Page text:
BB promises to reduce hassles of borrowers in garment sector | The Daily Star
12:00 AM, April 12, 2013 / LAST MODIFIED: 11:31 PM, April 11, 2013

BB promises to reduce hassles of borrowers in garment sector

Bangladesh Bank Governor Atiur Rahman yesterday assured garment makers of forming a panel to settle disputes over inland bill purchase (IBP).
Rahman gave the assurance as many banks are not accepting such bills in granting loans to the businesses following scams by some garment makers.
The newly elected leaders of Bangladesh Garment Manufacturers and Exporters Association, led by its President Atiqul Islam, met the governor at the central bank headquarters in Dhaka.
The IBP is a credit facility through which a bank gives guarantee to its clients in purchasing goods and services from the local market for export purposes.
The committee will check whether the IBPs are acceptable, AFM Asaduzzaman, a general manager of the BB, told The Daily Star after the meeting.
The central bank in July last year cut the authority of banks of accepting IBPs as the banking regulator detected irregularities in disbursing loans against letters of credit.
SM Moniruzzaman, an executive director of the BB, will head the committee, while two vice-presidents of the BGMEA will act as members.
However, the central bank did not say when the committee will be formed.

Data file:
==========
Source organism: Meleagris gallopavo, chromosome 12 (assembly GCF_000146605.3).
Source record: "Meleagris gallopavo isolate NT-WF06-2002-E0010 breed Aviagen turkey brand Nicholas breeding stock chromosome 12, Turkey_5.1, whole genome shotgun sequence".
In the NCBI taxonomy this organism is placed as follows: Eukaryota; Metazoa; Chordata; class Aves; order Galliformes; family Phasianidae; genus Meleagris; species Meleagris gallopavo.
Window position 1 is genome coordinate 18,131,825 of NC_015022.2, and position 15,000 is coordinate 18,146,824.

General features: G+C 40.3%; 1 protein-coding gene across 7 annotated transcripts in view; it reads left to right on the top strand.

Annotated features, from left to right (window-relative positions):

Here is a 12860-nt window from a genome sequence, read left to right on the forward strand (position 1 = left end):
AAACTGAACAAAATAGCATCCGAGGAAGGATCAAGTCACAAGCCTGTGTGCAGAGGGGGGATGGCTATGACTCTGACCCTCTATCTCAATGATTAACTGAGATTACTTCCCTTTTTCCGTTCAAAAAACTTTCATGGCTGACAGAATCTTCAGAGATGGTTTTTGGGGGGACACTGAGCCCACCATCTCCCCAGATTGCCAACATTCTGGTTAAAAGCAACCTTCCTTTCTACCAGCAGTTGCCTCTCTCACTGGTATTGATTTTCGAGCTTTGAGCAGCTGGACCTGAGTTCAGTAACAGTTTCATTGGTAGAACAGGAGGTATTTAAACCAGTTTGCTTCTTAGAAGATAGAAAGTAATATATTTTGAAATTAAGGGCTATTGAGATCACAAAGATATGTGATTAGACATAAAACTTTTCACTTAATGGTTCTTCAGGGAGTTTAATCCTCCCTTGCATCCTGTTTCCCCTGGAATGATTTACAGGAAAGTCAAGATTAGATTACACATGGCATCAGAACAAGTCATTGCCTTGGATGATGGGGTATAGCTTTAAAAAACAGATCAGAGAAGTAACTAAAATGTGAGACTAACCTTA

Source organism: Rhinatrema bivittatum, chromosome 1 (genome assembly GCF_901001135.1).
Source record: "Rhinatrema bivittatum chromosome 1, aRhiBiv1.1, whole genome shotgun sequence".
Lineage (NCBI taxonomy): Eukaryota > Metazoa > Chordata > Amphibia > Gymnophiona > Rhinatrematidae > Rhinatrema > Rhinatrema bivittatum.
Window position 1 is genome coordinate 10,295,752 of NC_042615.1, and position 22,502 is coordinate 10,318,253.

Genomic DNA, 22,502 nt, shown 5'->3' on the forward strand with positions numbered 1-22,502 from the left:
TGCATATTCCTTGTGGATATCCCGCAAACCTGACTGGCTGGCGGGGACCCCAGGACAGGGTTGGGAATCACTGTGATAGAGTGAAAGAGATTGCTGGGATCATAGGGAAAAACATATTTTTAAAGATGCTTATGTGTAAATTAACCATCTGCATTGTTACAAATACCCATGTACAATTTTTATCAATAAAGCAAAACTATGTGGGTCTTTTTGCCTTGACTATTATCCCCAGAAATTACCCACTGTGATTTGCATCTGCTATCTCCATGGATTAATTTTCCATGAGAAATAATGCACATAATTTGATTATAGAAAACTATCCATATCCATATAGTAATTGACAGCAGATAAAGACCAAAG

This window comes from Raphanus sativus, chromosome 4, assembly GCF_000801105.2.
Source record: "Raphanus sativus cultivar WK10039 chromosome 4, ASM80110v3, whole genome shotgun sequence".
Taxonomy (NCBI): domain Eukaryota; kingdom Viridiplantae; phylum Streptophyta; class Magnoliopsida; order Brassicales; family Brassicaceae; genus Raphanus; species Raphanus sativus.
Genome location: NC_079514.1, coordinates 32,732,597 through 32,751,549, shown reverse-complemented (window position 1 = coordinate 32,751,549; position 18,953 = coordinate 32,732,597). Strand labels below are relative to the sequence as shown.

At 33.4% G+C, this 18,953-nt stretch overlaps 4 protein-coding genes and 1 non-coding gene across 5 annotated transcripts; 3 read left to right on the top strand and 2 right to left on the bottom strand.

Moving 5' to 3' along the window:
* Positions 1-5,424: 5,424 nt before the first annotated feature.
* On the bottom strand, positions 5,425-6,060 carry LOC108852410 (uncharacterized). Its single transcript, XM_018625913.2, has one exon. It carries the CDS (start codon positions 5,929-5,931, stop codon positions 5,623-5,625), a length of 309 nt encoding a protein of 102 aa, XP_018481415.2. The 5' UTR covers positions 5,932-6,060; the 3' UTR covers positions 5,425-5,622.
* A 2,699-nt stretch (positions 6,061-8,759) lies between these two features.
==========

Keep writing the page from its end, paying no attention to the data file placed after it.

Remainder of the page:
Since the scams were unearthed last year, the garment makers have been persuading the central bank to ease the conditions of IBP acceptance.
“Everyday I hear complaints from my members that the banks are not accepting their IBPs. We need a solution,” the BGMEA president told reporters after the meeting.
Islam also said banks should not harass the real businesses.
Currently, the number of "sick factories" in the garment sector is 270. “We don't want the number to rise further,” he said.
The apparel makers also urged political leaders to keep the goods-laden trucks and vans of the sector out of the purview of shutdowns.
On the ongoing political unrest, the BGMEA president said international buyers are sending ominous messages.
The garment makers often fail to maintain the lead time due to the shutdowns.
They can neither transport raw materials to factories nor take the finished goods to port for shipment, Islam added.

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